I’m talking about Apple (NASDAQ: AAPL) here. Skyworks is now well on track and expects a terrific second half of the year as it expects to sell more components to Apple. And as far as Avago is concerned, it has done very, very well to be counted as an Apple supplier. The company’s innovation enabled it to replace three components in the iPhone 4S last year, and Skyworks was amongst the losers then.
With the next iPhone on the way soon, Avago is ready to make merry and expects its wireless business to gain 20%-30% sequentially. Also, Avago also supplied to the 4G version of the iPad launched earlier this year. Thus, it seems that Avago’s chips are finding some good traction at Cupertino, and this is another reason why I’m counting on it to do better going forward.
Bad, but not so bad
Also, the company’s other businesses, namely wired infrastructure and industrial and automotive, are getting better. Both these businesses improved sequentially in the previous quarter as strong demand for 2.5G and 5G products from service providers grew. However, the wired business might again be in for a difficult time in the current quarter as growth from data center switching would be mitigated by sluggishness in core routing programs.
However, it should be kept in mind that Avago’s wired infrastructure business is well-positioned to gain from more data center build outs in the future. In addition, recovery in the industrial and automotive business is expected to continue as we move forward, but the European market is playing spoilsport here. The business is finding good traction in other regions but not in Europe. This might lead to sluggish growth of the segment in the current quarter.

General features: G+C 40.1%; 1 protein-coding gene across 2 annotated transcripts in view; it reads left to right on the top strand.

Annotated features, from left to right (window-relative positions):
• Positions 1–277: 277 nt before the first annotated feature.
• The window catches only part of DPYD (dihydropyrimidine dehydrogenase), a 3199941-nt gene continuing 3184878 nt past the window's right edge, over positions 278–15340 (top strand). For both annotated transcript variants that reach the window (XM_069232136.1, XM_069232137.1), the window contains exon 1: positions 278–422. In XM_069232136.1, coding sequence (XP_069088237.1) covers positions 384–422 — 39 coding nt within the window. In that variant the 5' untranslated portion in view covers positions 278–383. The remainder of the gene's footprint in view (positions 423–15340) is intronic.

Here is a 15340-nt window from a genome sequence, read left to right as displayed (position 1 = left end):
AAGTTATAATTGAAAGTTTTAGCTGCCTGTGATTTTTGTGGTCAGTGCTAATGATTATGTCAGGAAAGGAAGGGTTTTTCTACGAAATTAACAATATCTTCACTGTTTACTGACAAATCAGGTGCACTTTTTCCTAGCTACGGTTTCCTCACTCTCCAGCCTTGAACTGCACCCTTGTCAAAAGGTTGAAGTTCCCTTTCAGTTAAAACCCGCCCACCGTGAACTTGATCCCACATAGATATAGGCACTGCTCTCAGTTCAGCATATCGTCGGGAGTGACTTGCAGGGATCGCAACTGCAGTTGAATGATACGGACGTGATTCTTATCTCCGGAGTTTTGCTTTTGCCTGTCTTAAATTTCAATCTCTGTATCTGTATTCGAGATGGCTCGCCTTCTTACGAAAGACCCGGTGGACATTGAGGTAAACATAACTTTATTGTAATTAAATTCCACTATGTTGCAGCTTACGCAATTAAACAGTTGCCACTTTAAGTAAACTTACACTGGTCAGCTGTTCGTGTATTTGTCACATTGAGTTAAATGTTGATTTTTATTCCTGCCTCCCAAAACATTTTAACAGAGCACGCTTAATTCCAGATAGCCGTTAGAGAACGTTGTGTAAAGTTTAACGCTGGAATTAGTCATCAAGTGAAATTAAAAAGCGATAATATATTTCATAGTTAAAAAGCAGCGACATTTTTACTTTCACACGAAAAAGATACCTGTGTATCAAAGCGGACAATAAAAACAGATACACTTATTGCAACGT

The final summary
CEO Hock Tan said that only one business will be running at full charge for Avago, and that’s the wireless business. The wireless business has been growing very well for some time now and I won’t be surprised if it makes half of the company’s revenue very soon from the current 40%. As far as the other two are concerned, they have been slowing down due to low spending by original equipment manufacturers as infrastructure spending is a bit low.
But even in those two businesses, Avago has provided us with good positives. Thus, if we look at all three businesses in isolation, the wireless one is doing nicely, while the other two have potential. Avago supplies chips for consumer appliances, data networking, telecommunications equipment, and enterprise storage and servers, among many others. While these businesses may be a bit off color now, they would most probably get better in the long-term. Also, a dividend yield of 1.60% is another positive which might entice you into buying Avago.
TechJunk13 has no positions in the stocks mentioned above. The Motley Fool owns shares of Apple and Qualcomm. Motley Fool newsletter services recommend Apple. Try any of our Foolish newsletter services free for 30 days. We Fools may not all hold the same opinions, but we all believe that considering a diverse range of insights makes us better investors. The Motley Fool has a disclosure policy. If you have questions about this post or the Fool’s blog network, click here for information.